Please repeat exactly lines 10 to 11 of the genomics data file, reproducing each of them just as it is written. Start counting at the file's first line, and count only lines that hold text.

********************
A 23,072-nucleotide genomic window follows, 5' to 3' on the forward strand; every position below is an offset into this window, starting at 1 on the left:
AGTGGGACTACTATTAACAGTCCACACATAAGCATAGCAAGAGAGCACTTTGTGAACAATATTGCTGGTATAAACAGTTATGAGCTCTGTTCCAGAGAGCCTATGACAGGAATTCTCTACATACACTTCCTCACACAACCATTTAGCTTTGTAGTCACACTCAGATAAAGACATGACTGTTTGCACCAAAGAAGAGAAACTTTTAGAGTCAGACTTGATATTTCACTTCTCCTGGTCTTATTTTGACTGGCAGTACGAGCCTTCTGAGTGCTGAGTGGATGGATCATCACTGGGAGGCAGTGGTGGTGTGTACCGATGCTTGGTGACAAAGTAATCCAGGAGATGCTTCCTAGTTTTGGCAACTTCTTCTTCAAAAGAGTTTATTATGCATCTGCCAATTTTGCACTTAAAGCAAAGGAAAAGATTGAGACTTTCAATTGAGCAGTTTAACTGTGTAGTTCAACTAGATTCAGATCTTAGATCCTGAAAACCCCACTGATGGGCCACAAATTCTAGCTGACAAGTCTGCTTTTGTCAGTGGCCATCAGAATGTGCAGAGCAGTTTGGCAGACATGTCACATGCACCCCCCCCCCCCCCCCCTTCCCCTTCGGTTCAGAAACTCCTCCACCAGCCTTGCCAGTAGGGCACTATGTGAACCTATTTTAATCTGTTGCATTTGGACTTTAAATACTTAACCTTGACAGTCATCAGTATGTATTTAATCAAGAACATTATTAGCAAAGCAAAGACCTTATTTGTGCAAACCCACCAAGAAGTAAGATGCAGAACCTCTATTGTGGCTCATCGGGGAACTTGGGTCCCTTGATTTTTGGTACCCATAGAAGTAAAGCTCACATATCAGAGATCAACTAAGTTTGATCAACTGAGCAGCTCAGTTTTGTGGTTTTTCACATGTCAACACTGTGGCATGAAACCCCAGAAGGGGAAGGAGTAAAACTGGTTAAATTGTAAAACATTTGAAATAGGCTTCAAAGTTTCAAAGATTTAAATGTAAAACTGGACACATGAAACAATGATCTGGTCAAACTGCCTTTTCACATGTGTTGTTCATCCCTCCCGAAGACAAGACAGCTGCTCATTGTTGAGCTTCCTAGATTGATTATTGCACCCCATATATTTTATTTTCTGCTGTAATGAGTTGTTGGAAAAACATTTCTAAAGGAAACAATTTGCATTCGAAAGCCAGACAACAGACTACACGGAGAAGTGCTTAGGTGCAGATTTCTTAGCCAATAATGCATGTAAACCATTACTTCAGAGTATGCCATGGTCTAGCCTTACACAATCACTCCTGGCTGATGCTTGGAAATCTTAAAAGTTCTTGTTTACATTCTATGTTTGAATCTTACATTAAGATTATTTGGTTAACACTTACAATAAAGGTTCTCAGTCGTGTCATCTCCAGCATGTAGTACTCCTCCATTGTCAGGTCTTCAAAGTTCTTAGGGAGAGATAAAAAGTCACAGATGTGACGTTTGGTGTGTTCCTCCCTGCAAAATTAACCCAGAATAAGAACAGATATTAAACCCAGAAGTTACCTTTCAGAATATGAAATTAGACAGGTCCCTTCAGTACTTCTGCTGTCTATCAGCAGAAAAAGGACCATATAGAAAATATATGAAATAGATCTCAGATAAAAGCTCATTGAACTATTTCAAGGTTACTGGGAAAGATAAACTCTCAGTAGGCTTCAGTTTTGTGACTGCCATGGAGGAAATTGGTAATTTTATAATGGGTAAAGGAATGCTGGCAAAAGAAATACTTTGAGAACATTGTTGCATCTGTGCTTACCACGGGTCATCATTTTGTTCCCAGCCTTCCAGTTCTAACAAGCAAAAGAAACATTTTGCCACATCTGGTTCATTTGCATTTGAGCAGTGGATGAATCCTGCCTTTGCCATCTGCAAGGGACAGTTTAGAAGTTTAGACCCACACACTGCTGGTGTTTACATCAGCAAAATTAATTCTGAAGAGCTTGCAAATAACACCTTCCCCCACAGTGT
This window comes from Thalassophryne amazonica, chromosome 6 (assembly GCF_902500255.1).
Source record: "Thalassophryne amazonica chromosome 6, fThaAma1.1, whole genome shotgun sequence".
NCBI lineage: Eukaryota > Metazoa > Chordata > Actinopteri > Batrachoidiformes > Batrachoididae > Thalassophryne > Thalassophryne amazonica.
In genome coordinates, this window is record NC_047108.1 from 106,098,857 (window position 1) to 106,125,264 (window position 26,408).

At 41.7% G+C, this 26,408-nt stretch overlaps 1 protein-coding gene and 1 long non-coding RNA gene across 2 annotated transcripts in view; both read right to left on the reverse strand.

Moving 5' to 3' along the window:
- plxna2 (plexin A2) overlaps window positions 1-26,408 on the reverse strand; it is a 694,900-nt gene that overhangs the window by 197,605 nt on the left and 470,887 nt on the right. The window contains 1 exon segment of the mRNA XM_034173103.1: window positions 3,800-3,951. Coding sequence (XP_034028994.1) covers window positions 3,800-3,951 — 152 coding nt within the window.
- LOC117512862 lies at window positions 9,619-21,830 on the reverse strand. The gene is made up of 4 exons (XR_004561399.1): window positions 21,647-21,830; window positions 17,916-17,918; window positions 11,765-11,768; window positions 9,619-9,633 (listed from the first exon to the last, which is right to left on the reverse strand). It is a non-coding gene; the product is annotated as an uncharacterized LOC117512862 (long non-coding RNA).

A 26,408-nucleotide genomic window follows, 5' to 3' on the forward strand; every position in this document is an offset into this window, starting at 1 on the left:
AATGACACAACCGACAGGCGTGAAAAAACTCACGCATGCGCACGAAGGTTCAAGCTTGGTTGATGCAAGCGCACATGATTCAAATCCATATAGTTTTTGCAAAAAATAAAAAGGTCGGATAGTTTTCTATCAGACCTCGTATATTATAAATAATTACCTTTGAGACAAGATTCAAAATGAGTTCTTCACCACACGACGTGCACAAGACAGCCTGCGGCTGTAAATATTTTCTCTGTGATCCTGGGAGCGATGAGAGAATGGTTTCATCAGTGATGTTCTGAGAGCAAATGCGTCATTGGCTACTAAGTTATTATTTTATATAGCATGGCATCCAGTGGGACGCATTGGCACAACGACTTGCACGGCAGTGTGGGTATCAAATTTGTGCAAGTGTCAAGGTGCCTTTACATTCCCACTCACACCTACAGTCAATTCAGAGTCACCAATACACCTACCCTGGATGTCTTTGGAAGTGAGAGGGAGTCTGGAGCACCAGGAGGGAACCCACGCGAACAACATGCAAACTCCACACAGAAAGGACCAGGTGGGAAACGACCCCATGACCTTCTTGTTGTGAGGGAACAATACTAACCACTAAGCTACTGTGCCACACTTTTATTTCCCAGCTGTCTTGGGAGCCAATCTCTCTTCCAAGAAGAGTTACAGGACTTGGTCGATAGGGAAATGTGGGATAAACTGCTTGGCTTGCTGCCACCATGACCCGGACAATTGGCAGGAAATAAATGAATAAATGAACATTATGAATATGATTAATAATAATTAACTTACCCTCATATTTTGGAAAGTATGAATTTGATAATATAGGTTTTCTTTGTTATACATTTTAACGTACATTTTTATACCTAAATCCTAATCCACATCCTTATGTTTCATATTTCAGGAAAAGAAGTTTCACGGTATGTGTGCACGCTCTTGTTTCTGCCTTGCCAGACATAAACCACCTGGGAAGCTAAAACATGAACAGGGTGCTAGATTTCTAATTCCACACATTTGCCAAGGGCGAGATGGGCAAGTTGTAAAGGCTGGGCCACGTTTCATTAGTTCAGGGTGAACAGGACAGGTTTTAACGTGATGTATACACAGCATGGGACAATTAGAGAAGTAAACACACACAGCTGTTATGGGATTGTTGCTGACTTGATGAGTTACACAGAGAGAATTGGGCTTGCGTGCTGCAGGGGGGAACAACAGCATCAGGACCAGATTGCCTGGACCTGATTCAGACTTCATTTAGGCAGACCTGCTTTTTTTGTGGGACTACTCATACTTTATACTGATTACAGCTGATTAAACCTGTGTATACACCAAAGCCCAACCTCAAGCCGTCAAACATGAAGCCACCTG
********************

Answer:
- LOC117512862 lies at window positions 9,619-21,830 on the reverse strand. The gene is made up of 4 exons (XR_004561399.1): window positions 21,647-21,830; window positions 17,916-17,918; window positions 11,765-11,768; window positions 9,619-9,633 (listed from the first exon to the last, which is right to left on the reverse strand). It is a non-coding gene; the product is annotated as an uncharacterized LOC117512862 (long non-coding RNA).

A 26,408-nucleotide genomic window follows, 5' to 3' on the forward strand; every position in this document is an offset into this window, starting at 1 on the left: